Since Harvey knows (or at least used to know) all this, why has he suddenly taken the ‘restricted consumption’ sentence out of context and pressed it into the service of an underconsumptionist ‘wage repression’ theory of crisis that is alien to Marx’s actual and ‘ruthlessly honest’ account of the demand problem? Perhaps the answer is that the ‘ruthlessly honest’ account takes us straight back to the fall in the rate of profit. Once we understand that a lack of demand is almost always a matter of inadequate investment demand, we are led to ask why investment is inadequate, and this question leads to two further ones:  Has the volume of profit (surplus-value) that has been generated large enough to fund an adequate level of investment demand? And is the expected rate of profit on the new investments of today high enough to bring forth investment in the volume that is needed?

Inadequate profitability was a main cause of the long-term slowdown in U.S. corporations’ investment demand for productive fixed assets. Between 1948 and 2007, their rate of accumulation of fixed assets fell by 41%, while their after-tax rate of profit on fixed-asset investment fell by 43%. The only other factor that can influence the rate of accumulation is the share of profits that is re-invested in production; it actually rose a bit (3%). The entire decline in the rate of productive capital accumulation is therefore attributable to the decline in the rate of profit (see Kliman and Williams 2014 for further discussion).

Expectations that the future profitability of productive investment will be inadequate also seems to have been a major problem for some time now, as well as a crucial determinant of why recovery from the Great Recession has taken so long and has been so weak. In order to explain the feebleness of the recovery, mainstream economists and economics writers such as Paul Krugman, Martin Wolf, and former U.S. Treasury Secretary Lawrence Summers suggest that the U.S. economy entered a period of ‘secular stagnation’ some time before the recession, perhaps as early as the mid-1980s—that is, a period in which adequate demand is no longer sustainable unless real (i.e., inflation-adjusted) short-term interest rates are ridiculously low, maybe as low as –2% or –3%. This means that borrowers pay back less than they borrowed, once inflation is taken into account. If the only way to induce companies to undertake sufficient investment is to provide them with money that they don’t have to pay back, the expected rate of profit on new investments must be terribly low indeed! (See Kliman 2014a for further discussion.)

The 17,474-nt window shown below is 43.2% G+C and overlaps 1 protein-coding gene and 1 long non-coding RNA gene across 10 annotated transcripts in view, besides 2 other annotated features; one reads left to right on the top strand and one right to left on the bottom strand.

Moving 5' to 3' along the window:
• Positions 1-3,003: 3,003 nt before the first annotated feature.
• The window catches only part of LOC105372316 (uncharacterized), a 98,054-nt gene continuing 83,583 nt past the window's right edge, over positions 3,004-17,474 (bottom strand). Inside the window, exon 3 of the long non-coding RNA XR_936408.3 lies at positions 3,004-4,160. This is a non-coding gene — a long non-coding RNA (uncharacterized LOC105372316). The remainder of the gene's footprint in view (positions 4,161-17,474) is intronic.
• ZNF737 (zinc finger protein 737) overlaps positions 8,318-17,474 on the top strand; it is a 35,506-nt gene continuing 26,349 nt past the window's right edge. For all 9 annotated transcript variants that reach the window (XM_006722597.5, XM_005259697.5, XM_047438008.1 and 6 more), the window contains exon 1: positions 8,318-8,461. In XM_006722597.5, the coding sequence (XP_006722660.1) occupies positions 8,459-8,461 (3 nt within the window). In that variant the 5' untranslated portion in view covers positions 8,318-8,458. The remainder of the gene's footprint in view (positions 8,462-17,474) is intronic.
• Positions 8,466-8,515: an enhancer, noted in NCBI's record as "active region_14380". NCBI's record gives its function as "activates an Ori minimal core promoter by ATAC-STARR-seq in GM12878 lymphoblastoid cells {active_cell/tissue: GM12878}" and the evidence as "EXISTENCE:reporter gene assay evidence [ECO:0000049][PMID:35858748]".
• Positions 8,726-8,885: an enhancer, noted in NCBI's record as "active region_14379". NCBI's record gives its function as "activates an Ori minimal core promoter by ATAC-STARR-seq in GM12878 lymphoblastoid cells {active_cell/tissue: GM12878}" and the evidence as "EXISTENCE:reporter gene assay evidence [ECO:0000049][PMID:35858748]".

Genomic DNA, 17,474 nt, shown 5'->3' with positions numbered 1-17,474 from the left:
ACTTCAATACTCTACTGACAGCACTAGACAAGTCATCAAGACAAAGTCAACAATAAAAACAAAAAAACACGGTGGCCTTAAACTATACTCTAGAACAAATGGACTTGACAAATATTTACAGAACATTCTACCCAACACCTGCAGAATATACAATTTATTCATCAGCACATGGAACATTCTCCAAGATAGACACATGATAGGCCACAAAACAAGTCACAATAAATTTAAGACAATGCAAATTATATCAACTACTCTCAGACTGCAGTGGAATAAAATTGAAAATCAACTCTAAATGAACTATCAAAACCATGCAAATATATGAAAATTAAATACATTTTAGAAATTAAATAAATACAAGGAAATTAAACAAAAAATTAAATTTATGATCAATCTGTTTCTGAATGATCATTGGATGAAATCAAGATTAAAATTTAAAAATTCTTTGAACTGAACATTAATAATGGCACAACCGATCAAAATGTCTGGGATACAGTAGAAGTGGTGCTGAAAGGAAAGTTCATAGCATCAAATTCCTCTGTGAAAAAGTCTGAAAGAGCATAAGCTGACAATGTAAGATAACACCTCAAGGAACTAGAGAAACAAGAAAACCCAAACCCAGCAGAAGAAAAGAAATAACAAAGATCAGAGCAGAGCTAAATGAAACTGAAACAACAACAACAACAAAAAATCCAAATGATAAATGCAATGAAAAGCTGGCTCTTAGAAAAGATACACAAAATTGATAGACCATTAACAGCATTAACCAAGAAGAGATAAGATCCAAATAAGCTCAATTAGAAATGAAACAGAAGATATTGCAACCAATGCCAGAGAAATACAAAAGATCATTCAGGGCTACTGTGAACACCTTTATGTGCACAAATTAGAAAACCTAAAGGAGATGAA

I am not ‘proclaiming that it is all a consequence of some hidden tendency for the rate of profit to fall’, as Harvey puts it. That would be wrong for two reasons. First, all manner of intermediate links and complicating factors have also been at work. (The Great Recession has also weakened businesses’ confidence in the future, to take just one example.) Second, the tendency for the rate of profit to fall is not ‘hidden’. As Hegel said, essence must appear, or shine forth, in the observable world. I think it has done so.


1 The data used to construct Figure 1 come from the U.S. Bureau of Economic Analysis: National Income and Products Accounts Table 1.14, lines 1, 4, 7, 9, 10, and 12; Fixed Asset Table 6.3, line 2; and Fixed Asset Table 6.6, line 2. Net operating surplus and after-tax profit are measures of profit. The denominator of both rates is accumulated investment in fixed assets, net of depreciation. Depreciation is valued at historical cost.

2 I shall limit these remarks to a discussion of my own analyses, since I am less knowledgeable about others’.

3 As Harvey notes, even the ‘real’ value composition of capital––the one to which Marx refers rather than the nominal one––is not purely an index of labour-saving technical change. In this respect, it differs from the ‘technical’ and ‘organic’ compositions. However, my estimates indicate that U.S. corporations’ real value composition tracked the technical and organic compositions quite closely. Between 1947 and 2007, the real value composition increased by about 120% while the technical and organic compositions increased by about 160%. Throughout almost all of this period, the relation between the different compositions of capital was even stronger than these numbers suggest. The difference in growth rates is largely due to brief periods (the latter parts of the 1960s and 1990s) in which exceptionally rapid wage growth temporarily depressed the real value composition.

4 The data used to construct Figure 2 come from the U.S. Bureau of Economic Analysis’ ‘Balance of payments and direct investment position data’ tables. The numerator of the rate of profit is ‘Direct Investment Income Without Current-Cost Adjustment’; the denominator is ‘U.S. Direct Investment Position Abroad on a Historical-Cost Basis’. The data are for ‘all countries’.

5 For further analysis of the passage, see pp. 165–67 of Kliman (2012). For discussion of the logical and empirical flaws of the underconsumptionist theory of crisis, see chap. 8 of the book.